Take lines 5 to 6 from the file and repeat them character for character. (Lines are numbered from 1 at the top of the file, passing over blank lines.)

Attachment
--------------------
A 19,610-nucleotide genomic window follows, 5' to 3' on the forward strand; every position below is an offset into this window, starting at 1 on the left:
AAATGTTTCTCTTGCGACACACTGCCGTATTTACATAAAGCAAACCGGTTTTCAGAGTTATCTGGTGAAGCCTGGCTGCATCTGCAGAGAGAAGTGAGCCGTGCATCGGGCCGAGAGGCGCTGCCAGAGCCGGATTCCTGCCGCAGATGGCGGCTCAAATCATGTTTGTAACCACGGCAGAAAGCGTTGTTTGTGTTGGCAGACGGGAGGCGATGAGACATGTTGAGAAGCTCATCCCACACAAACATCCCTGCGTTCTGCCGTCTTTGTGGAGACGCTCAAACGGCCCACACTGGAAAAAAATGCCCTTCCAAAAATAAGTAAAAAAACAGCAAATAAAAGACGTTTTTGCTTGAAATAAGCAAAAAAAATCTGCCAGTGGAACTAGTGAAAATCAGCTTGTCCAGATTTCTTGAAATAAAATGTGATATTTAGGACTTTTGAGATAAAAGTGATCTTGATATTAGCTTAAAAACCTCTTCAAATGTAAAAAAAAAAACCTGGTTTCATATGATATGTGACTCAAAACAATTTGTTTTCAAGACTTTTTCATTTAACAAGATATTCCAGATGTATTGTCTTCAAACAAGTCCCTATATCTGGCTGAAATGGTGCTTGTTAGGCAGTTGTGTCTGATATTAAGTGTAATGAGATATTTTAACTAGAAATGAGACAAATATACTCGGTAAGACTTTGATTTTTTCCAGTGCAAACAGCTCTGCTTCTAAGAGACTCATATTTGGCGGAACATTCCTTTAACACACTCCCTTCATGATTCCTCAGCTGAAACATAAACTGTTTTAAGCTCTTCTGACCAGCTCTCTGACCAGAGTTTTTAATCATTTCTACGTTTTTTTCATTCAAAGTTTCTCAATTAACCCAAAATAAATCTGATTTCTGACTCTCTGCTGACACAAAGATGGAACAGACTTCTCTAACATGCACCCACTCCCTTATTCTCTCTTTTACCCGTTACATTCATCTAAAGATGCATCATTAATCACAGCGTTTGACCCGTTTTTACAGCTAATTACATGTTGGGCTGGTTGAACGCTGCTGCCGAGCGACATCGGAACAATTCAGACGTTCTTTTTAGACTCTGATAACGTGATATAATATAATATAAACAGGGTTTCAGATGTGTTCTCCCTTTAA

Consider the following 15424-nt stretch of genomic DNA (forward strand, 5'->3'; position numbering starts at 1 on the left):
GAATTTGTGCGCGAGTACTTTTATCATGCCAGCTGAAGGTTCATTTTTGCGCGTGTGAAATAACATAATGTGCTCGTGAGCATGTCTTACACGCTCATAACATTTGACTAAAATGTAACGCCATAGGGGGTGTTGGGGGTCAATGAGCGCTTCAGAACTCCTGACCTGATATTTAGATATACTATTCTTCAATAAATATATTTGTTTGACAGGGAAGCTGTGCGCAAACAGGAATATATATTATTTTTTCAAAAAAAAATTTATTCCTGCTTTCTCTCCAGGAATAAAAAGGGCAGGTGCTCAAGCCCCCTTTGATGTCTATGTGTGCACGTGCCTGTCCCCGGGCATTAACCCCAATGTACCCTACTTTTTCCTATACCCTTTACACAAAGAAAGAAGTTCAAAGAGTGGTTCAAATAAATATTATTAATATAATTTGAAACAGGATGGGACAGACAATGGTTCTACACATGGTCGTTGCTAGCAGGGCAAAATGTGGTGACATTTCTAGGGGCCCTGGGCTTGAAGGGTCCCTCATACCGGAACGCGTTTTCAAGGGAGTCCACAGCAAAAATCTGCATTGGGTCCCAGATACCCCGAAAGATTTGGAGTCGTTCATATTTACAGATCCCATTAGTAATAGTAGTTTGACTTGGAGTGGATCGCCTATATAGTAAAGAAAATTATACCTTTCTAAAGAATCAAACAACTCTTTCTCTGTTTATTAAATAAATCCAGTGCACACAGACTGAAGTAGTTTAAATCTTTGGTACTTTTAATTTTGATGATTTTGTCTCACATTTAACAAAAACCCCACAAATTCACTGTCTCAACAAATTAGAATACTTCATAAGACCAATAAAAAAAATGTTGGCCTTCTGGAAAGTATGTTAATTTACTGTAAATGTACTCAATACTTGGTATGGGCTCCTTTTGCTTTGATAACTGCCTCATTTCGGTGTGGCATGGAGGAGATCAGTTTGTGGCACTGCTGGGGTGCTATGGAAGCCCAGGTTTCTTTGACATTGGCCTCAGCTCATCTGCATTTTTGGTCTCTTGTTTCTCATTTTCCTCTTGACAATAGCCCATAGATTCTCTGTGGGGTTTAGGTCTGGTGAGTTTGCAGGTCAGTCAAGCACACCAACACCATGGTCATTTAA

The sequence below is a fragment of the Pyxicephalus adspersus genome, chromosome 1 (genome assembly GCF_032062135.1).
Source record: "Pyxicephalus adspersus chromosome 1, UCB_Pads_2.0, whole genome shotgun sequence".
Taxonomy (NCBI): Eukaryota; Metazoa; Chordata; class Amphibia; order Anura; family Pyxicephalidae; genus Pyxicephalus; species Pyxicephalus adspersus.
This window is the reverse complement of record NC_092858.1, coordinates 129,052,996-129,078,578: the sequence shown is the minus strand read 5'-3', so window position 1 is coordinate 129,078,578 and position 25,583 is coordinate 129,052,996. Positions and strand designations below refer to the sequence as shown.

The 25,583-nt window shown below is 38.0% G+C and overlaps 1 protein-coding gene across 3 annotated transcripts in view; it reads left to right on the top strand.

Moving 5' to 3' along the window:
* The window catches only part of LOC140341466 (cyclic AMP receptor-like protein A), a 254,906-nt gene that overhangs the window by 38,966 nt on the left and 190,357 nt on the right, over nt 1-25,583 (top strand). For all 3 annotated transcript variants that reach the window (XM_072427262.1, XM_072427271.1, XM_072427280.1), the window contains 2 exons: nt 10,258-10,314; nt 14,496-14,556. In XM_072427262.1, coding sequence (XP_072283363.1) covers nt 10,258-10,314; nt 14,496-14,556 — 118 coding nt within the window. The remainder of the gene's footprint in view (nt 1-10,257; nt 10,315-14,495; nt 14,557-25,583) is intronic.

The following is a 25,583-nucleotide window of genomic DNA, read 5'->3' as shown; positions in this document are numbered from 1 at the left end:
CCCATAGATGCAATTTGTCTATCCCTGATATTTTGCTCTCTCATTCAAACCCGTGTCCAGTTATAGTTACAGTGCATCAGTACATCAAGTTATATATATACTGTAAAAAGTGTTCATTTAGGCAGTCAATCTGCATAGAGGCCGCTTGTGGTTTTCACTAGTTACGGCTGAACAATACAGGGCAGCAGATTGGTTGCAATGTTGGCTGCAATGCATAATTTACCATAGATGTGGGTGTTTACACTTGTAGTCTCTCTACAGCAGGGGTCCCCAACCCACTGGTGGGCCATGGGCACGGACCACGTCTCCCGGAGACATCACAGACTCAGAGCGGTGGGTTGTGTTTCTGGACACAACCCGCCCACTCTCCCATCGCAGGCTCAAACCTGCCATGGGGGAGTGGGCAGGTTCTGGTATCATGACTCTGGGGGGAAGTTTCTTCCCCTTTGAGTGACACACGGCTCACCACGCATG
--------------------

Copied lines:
The sequence below is a fragment of the Pyxicephalus adspersus genome, chromosome 1 (genome assembly GCF_032062135.1).
Source record: "Pyxicephalus adspersus chromosome 1, UCB_Pads_2.0, whole genome shotgun sequence".